Theses Doctoral

Bubble Rise Dynamics in Complex Fluids

Padash, Azin

Formation of gas bubbles in complex fluids and their subsequent rise due to buoyancy is a very important fundamental phenomenon both in nature and industry. Bubble size and bubble velocity are critical parameters which govern the interfacial transport phenomena and play an important role in gas-solid contact. These characteristics affect the operating parameters as well as the design of equipment in industrial applications. Non-Newtonian, Shear-thickening fluids have been studied extensively due to their immense potential for commercial use in shock absorbing and force damping applications, such as liquid body armor, sports and personal protection. Furthermore, a better understanding of shear-thickening fluid is pertinent to industrial processing for enhancing flow, preventing the breakage or clogging of mixing equipment, and preventing clogging in narrow orifices. Despite their significance, many aspects of the flow of these non-Newtonian fluids remain poorly understood.

In the first part of this dissertation, we study the dynamics of rising bubbles in three dimensional fluidized beds using computational fluid dynamics-discrete element method (CFD-DEM) to shed light on the physics underpinning phenomena uncovered previously using magnetic resonance imaging (MRI). We were able to understand the underlying mechanism behind the anomalous collapse of a bubble in side-by-side injection as well as an alternating asynchronous pinch-off pattern due to jet interaction in a fluidized bed by looking into the gas streamlines and the drag force on the particles.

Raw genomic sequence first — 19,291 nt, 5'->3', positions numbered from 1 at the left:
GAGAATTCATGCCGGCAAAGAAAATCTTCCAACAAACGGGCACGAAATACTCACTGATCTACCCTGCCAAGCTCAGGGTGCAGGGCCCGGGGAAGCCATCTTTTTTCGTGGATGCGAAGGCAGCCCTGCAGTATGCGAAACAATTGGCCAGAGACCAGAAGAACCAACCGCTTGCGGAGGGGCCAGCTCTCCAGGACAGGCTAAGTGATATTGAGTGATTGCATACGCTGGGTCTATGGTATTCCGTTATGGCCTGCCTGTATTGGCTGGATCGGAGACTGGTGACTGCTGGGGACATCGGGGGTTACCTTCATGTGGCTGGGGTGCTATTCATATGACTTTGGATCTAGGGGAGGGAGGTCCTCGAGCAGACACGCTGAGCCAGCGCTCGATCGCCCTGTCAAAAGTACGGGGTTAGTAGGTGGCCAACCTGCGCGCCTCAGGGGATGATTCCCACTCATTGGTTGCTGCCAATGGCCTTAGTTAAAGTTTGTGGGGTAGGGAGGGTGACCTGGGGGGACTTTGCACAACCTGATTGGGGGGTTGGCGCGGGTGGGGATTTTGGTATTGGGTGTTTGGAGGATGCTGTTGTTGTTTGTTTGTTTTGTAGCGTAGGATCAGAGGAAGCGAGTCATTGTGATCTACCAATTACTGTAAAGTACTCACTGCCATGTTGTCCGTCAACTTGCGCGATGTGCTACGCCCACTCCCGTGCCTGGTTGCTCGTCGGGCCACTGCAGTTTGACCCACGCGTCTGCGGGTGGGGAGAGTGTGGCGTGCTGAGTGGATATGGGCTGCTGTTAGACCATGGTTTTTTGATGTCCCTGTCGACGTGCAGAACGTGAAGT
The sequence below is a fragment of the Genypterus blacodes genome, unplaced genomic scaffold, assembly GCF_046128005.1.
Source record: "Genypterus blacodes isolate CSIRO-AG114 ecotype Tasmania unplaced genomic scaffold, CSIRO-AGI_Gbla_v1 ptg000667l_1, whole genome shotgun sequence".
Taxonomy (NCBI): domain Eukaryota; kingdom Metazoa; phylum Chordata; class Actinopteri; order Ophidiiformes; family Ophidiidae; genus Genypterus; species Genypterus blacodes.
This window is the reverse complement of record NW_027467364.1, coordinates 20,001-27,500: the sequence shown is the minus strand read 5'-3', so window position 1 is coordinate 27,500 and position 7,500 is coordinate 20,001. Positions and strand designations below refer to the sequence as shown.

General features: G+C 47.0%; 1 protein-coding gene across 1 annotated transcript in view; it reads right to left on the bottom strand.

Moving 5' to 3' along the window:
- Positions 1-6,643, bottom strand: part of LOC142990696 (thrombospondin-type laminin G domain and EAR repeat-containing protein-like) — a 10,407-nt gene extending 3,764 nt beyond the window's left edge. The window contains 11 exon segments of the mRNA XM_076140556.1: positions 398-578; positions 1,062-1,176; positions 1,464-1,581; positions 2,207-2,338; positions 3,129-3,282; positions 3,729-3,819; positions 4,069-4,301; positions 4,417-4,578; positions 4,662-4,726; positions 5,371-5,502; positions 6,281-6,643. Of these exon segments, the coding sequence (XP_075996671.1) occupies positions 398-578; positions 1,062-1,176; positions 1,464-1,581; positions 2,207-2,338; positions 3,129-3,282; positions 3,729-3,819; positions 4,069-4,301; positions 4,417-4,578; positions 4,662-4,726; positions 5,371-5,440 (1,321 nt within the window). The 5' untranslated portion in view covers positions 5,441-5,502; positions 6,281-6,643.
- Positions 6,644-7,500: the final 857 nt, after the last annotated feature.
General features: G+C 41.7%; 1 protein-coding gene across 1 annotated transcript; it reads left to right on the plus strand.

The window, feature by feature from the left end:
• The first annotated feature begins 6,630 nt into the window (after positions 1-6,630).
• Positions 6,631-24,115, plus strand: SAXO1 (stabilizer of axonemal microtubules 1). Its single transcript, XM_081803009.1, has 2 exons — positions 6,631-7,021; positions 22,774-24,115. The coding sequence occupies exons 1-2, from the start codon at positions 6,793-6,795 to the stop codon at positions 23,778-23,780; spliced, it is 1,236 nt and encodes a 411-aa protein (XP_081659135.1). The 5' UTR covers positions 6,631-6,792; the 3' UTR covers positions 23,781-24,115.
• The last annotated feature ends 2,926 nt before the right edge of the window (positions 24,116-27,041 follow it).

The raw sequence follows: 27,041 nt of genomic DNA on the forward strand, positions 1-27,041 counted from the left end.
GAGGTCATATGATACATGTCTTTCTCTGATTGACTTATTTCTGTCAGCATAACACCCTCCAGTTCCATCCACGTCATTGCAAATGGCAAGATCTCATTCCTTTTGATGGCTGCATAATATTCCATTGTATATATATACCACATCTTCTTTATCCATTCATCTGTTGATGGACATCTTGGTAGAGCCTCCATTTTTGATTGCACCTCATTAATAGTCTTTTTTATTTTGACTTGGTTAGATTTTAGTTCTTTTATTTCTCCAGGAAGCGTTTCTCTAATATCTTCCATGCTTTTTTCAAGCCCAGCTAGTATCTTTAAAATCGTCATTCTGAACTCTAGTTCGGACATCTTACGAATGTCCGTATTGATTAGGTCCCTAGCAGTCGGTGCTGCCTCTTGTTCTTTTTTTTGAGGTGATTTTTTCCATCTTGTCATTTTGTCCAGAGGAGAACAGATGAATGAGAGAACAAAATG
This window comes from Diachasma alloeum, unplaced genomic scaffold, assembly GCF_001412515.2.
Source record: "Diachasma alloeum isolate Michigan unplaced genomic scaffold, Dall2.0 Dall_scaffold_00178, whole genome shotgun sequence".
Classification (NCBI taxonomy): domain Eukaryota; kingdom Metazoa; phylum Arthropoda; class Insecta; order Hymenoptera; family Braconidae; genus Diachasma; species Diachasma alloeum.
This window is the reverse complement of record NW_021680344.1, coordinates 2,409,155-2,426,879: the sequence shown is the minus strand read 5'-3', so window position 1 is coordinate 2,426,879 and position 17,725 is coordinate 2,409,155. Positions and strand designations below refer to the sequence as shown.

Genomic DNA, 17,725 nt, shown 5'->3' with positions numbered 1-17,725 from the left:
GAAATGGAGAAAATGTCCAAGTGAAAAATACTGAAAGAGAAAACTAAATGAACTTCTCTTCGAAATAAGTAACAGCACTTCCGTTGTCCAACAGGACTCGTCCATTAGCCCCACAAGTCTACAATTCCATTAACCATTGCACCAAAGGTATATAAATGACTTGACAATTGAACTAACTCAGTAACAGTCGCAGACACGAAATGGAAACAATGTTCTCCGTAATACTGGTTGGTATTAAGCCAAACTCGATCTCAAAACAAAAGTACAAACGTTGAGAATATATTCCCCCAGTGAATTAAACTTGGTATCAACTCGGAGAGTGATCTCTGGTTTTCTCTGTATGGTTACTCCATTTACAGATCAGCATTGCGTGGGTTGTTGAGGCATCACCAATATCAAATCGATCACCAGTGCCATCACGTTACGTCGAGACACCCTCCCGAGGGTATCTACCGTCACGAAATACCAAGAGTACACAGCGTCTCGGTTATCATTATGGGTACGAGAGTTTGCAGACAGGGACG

In the second part of this dissertation, we study dynamics of rising bubbles in Newtonian fluids and non-Newtonian cornstarch-water suspensions experimentally using optical imaging. We were able to identify that Capillary number (Ca) is a key dimensionless parameter governing the regimes of interacting jets in water. We also observed a periodic coalescence of bubbles at the same points in space in cornstarch-water suspensions and attributed this behavior to leading bubbles entering a shear thickening regime. Further, we identified the key dimensionless parameters for wobbling behavior of single bubbles in cornstarch suspensions to be Bond (Bo), and Reynolds (Re) number, regardless of the bubble being in a Newtonian or a shear-thinning regime. We believe our findings can be applied in industry to optimize the mass transport and liquid mixing for a range of applications.


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More About This Work

Academic Units
Chemical Engineering
Thesis Advisors
Boyce, Christopher M.
Ph.D., Columbia University
Published Here
December 15, 2021